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Year : 2018  |  Volume : 11  |  Issue : 1  |  Page : 77-82
Effectiveness of mindfulness-based cognitive therapy in patients with bipolar affective disorder: A case series

1 Department of Clinical Psychology, National Institute of Mental Health and Neurosciences, Bengaluru, Karnataka, India
2 Department of Psychiatry, National Institute of Mental Health and Neurosciences, Bengaluru, Karnataka, India

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Date of Web Publication2-Jan-2018


The present investigation was undertaken to examine the effects of mindfulness-based cognitive therapy (MBCT) on interepisodic symptoms, emotional regulation, and quality of life in patients with bipolar affective disorder (BPAD) in remission. The sample for the study comprised a total of five patients with the diagnosis of BPAD in partial or complete remission. Each patient was screened to fit the inclusion and exclusion criteria and later assessed on the Beck Depressive Inventory I, Beck Anxiety Inventory, Difficulties in Emotion Regulation Scale, Acceptance and Action Questionnaire-II, and The World Health Organization Quality of Life Assessment-BREF. Following preassessments, patients underwent 8–10 weeks of MBCT. A single case design with pre- and post-intervention assessment was adopted to evaluate the changes. Improvement was observed in all five cases on the outcome variables. The details of the results are discussed in the context of the available literature. Implications, limitations, and ideas for future investigations are also discussed.

Keywords: Bipolar affective disorder, emotional regulation, interepisodic symptoms, mindfulness-based cognitive therapy, quality of life

How to cite this article:
Joshi SS, Sharma MP, Varambally S. Effectiveness of mindfulness-based cognitive therapy in patients with bipolar affective disorder: A case series. Int J Yoga 2018;11:77-82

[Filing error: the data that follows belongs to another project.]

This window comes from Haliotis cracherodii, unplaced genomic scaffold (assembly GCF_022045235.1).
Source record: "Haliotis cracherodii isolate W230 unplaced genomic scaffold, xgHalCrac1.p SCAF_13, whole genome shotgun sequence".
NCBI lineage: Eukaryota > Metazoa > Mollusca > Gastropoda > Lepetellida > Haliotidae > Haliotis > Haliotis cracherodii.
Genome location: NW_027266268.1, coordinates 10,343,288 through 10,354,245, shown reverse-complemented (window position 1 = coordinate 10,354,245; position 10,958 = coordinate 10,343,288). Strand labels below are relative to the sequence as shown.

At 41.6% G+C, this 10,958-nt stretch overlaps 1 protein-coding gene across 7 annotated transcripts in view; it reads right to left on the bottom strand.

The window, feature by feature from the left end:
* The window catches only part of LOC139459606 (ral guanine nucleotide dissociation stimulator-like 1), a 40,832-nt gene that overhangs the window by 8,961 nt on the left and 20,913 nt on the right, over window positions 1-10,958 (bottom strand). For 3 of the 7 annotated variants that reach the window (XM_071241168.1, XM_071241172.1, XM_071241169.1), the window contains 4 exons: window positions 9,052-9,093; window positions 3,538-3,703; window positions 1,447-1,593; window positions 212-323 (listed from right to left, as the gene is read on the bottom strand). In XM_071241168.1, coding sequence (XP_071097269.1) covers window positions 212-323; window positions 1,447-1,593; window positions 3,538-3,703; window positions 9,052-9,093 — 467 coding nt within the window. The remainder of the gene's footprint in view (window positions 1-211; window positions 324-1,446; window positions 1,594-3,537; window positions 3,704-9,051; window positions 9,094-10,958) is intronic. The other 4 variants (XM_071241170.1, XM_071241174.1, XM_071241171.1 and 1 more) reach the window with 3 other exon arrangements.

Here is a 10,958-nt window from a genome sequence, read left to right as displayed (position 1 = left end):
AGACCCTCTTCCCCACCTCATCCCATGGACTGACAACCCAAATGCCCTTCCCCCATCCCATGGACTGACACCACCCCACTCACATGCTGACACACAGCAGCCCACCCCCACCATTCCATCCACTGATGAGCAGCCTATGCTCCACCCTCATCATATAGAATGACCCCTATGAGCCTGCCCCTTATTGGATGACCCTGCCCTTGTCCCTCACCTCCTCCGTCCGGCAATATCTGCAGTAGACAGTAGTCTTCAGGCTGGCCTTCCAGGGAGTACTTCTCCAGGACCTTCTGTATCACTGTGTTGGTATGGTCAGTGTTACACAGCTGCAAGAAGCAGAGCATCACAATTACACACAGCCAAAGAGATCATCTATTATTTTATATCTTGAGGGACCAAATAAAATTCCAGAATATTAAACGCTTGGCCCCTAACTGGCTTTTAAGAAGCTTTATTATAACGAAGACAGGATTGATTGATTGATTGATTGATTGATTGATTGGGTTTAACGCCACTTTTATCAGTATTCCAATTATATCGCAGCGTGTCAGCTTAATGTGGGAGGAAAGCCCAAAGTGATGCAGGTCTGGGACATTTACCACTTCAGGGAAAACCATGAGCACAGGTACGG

How to cite this URL:
Joshi SS, Sharma MP, Varambally S. Effectiveness of mindfulness-based cognitive therapy in patients with bipolar affective disorder: A case series. Int J Yoga [serial online] 2018 [cited 2018 Mar 17];11:77-82. Available from:

   Introduction Top

Bipolar affective disorder (BPAD) is a chronic, severe mental disorder that usually lasts lifelong, with devastating consequences for the affected individuals and society. The deleterious effects of this condition impact various domains of one's life including social, occupational, economic, and interpersonal.[1],[2],[3] Although many patients with bipolar disorder are free of symptoms when in remission, a substantial number of them continue to experience mild clinical symptoms in the form of anxiety and depression and show functional impairments on psychosocial outcome variables.[4],[5],[6]

Psychosocial treatments have found to be important as adjuncts to medication in the treatment of BPAD to address maintaining factors and prevent relapse. These include psychoeducation, cognitive behavioral therapy, Interpersonal and Social Rhythm Therapy, and Family Focused Therapy.[7],[8],[9] Mindfulness-based cognitive therapy (MBCT) developed by Teasdale, Segal, and Williams is one of the new generation of cognitive behavioral therapies, which involves mindfulness-based interventions.[10],[11] A few studies have explored the feasibility and potential benefits of MBCT in patients with bipolar disorder and have reported positive effects on interepisodic functioning and reduction in the residual symptoms of depression and anxiety.[12],[13] Psychological benefits of mindfulness are thought to be in terms of better regulation of one's emotions and increased acceptance of one's life situations, resulting in enhanced quality of life. Hence, the present investigation was undertaken to examine the effects of MBCT on interepisodic symptoms, emotional regulation, and quality of life in patients with BPAD.

   Settings and Design Top

A single case design with pre- and post-assessments was adopted for the study. Five patients with a diagnosis of BPAD, according to the International Classification of Diseases-10 criteria,[14] were recruited from the outpatient services of the National Institute of Mental Health and Neurosciences (NIMHANS), Bengaluru, Karnataka, India. The research protocol was reviewed and approved by the protocol Review Committee of the Department of Clinical Psychology for technical and ethical purposes. Written Informed consent for participation was obtained from all of them. These patients were in partial remission and were stabilized on medication. The cutoff scores for inclusion were determined as 18 or less on the Beck Depression Inventory-I (BDI-I) and <4 on the Young Mania Rating Scale. Patients having a history suggestive of organicity, neurological disorders, comorbid personality disorders, and those having undergone any structured psychological intervention in the past 1 year were excluded from the study.